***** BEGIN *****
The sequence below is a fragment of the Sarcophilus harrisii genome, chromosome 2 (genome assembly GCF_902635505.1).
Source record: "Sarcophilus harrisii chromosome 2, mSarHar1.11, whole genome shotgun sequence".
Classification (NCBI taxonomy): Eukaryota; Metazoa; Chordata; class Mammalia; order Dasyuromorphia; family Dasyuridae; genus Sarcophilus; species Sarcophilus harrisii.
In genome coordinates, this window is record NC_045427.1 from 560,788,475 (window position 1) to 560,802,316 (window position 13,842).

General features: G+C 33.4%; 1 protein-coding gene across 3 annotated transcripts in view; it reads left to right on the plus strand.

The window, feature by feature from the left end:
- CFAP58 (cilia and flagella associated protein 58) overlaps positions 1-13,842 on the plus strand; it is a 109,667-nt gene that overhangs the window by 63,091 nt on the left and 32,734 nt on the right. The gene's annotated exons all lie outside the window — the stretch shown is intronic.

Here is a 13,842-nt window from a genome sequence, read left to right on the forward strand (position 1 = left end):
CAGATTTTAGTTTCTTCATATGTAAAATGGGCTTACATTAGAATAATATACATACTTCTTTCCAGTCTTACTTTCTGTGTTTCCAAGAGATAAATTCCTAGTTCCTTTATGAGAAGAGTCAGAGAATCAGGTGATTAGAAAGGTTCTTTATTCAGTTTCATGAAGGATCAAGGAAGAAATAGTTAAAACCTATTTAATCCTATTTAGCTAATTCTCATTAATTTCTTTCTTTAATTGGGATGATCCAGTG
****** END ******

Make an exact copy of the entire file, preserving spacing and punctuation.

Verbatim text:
The sequence below is a fragment of the Sarcophilus harrisii genome, chromosome 2 (genome assembly GCF_902635505.1).
Source record: "Sarcophilus harrisii chromosome 2, mSarHar1.11, whole genome shotgun sequence".
Classification (NCBI taxonomy): Eukaryota; Metazoa; Chordata; class Mammalia; order Dasyuromorphia; family Dasyuridae; genus Sarcophilus; species Sarcophilus harrisii.
In genome coordinates, this window is record NC_045427.1 from 560,788,475 (window position 1) to 560,802,316 (window position 13,842).

General features: G+C 33.4%; 1 protein-coding gene across 3 annotated transcripts in view; it reads left to right on the plus strand.

The window, feature by feature from the left end:
- CFAP58 (cilia and flagella associated protein 58) overlaps positions 1-13,842 on the plus strand; it is a 109,667-nt gene that overhangs the window by 63,091 nt on the left and 32,734 nt on the right. The gene's annotated exons all lie outside the window — the stretch shown is intronic.

Here is a 13,842-nt window from a genome sequence, read left to right on the forward strand (position 1 = left end):
CAGATTTTAGTTTCTTCATATGTAAAATGGGCTTACATTAGAATAATATACATACTTCTTTCCAGTCTTACTTTCTGTGTTTCCAAGAGATAAATTCCTAGTTCCTTTATGAGAAGAGTCAGAGAATCAGGTGATTAGAAAGGTTCTTTATTCAGTTTCATGAAGGATCAAGGAAGAAATAGTTAAAACCTATTTAATCCTATTTAGCTAATTCTCATTAATTTCTTTCTTTAATTGGGATGATCCAGTG